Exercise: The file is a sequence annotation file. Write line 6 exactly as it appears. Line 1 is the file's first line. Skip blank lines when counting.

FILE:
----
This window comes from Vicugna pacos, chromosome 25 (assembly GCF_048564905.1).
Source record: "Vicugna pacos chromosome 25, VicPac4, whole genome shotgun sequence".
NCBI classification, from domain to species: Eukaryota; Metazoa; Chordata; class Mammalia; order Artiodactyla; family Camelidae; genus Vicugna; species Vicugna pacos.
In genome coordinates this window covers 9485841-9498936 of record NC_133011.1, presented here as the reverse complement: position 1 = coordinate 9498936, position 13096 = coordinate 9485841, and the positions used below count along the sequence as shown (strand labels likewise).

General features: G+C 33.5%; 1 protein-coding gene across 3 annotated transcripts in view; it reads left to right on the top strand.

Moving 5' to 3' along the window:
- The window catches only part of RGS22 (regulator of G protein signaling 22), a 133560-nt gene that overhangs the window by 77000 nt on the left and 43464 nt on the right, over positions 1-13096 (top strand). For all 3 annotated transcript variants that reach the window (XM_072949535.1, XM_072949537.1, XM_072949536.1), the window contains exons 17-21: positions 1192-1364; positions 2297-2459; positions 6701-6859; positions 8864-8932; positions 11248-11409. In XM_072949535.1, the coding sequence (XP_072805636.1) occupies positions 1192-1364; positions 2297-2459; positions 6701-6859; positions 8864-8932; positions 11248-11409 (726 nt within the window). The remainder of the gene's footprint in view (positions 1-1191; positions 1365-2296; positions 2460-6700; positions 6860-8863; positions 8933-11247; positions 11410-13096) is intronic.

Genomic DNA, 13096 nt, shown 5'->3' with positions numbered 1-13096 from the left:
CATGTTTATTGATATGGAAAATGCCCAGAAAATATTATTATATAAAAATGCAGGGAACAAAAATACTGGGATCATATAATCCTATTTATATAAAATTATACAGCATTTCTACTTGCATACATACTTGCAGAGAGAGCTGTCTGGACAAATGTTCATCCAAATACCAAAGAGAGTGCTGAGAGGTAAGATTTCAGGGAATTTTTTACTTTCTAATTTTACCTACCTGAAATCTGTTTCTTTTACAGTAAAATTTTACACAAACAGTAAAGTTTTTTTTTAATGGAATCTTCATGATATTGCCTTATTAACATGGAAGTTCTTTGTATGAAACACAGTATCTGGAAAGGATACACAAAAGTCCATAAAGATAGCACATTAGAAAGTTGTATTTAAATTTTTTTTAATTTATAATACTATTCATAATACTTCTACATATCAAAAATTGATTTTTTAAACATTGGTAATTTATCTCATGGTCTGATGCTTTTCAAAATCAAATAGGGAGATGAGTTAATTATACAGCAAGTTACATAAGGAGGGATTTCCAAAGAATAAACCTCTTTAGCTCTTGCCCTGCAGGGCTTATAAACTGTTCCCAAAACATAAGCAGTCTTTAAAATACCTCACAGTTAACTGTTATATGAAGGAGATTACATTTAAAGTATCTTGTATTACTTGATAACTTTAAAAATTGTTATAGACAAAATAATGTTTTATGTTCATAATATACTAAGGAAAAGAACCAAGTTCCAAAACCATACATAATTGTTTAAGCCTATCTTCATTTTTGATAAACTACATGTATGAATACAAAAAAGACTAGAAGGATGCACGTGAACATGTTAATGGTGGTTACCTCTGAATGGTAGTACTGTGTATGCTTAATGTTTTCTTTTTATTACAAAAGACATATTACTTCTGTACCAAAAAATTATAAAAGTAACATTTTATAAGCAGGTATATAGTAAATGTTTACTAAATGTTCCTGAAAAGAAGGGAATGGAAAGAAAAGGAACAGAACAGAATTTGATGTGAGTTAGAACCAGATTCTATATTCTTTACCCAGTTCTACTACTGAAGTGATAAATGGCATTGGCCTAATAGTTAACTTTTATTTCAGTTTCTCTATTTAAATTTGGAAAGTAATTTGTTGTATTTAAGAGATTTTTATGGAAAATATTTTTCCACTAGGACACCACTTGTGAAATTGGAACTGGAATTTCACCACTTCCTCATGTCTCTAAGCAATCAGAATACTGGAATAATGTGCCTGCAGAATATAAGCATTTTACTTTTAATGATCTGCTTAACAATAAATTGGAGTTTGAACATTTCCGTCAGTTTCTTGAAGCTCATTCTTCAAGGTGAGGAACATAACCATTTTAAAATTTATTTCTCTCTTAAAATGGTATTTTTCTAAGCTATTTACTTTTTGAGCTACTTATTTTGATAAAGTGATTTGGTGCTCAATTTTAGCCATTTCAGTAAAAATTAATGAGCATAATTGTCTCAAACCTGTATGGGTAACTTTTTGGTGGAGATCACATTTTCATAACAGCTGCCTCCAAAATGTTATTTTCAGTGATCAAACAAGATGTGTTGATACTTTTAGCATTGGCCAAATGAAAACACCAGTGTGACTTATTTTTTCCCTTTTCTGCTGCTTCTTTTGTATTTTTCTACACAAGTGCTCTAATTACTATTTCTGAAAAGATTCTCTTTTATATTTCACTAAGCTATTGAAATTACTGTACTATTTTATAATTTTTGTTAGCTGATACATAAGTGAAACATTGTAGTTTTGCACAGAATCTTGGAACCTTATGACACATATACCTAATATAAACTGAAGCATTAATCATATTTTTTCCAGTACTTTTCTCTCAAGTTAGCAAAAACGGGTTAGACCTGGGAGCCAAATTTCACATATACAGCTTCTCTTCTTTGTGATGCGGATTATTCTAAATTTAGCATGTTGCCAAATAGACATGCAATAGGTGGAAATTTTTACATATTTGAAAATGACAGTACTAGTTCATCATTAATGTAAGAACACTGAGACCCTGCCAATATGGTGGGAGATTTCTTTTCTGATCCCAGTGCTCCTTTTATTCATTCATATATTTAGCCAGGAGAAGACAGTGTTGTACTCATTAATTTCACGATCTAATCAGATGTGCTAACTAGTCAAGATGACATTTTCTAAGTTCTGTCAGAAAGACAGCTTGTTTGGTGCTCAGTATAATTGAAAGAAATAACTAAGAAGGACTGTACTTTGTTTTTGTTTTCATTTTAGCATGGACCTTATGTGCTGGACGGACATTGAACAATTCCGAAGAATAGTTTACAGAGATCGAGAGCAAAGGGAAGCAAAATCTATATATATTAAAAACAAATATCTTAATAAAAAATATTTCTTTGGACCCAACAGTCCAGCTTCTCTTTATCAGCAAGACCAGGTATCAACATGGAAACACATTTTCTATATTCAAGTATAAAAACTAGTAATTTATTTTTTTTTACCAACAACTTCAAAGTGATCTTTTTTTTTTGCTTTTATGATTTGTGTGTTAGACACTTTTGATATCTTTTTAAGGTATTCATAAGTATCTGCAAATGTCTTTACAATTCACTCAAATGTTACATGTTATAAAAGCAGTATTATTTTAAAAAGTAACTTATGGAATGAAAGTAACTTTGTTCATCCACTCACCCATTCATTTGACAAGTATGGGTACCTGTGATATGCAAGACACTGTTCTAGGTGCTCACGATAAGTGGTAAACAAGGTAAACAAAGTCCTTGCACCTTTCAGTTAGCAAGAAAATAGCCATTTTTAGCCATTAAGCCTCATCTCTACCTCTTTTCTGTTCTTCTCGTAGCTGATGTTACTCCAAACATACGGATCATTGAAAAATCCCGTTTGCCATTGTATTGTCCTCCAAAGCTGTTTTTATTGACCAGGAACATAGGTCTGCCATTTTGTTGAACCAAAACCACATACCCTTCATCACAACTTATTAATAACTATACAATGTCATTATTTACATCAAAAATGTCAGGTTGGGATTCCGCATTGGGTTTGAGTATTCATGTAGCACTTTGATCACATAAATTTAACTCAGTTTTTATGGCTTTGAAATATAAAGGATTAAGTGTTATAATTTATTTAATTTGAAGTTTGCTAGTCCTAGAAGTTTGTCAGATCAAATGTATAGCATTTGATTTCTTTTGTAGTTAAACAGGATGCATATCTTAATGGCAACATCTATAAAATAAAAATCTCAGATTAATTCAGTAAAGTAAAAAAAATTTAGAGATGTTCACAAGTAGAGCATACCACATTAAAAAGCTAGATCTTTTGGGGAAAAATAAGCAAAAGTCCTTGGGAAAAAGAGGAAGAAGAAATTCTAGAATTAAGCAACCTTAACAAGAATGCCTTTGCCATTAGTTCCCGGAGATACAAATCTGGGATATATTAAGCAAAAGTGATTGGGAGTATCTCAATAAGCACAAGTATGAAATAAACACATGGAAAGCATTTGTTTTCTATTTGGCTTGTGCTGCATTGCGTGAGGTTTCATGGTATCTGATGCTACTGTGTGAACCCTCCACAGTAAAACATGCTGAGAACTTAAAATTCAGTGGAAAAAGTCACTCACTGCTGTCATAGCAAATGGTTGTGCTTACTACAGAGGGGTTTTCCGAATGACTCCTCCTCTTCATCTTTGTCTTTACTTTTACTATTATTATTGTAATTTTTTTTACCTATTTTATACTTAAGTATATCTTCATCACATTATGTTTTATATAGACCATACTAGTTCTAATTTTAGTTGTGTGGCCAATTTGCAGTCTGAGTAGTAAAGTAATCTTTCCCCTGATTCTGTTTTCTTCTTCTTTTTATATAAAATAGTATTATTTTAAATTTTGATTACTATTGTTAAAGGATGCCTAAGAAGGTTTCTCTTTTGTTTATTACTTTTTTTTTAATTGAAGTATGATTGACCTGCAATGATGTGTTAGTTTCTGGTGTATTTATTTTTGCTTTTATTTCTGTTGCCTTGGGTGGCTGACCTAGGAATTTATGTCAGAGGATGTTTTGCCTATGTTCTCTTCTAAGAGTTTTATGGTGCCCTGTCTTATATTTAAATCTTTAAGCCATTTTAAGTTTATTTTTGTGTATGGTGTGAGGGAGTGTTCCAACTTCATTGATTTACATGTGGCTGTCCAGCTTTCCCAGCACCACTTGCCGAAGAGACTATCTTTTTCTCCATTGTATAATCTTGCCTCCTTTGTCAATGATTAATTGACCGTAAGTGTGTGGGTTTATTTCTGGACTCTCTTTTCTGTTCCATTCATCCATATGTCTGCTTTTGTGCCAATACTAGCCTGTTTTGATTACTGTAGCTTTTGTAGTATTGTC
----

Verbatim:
Moving 5' to 3' along the window: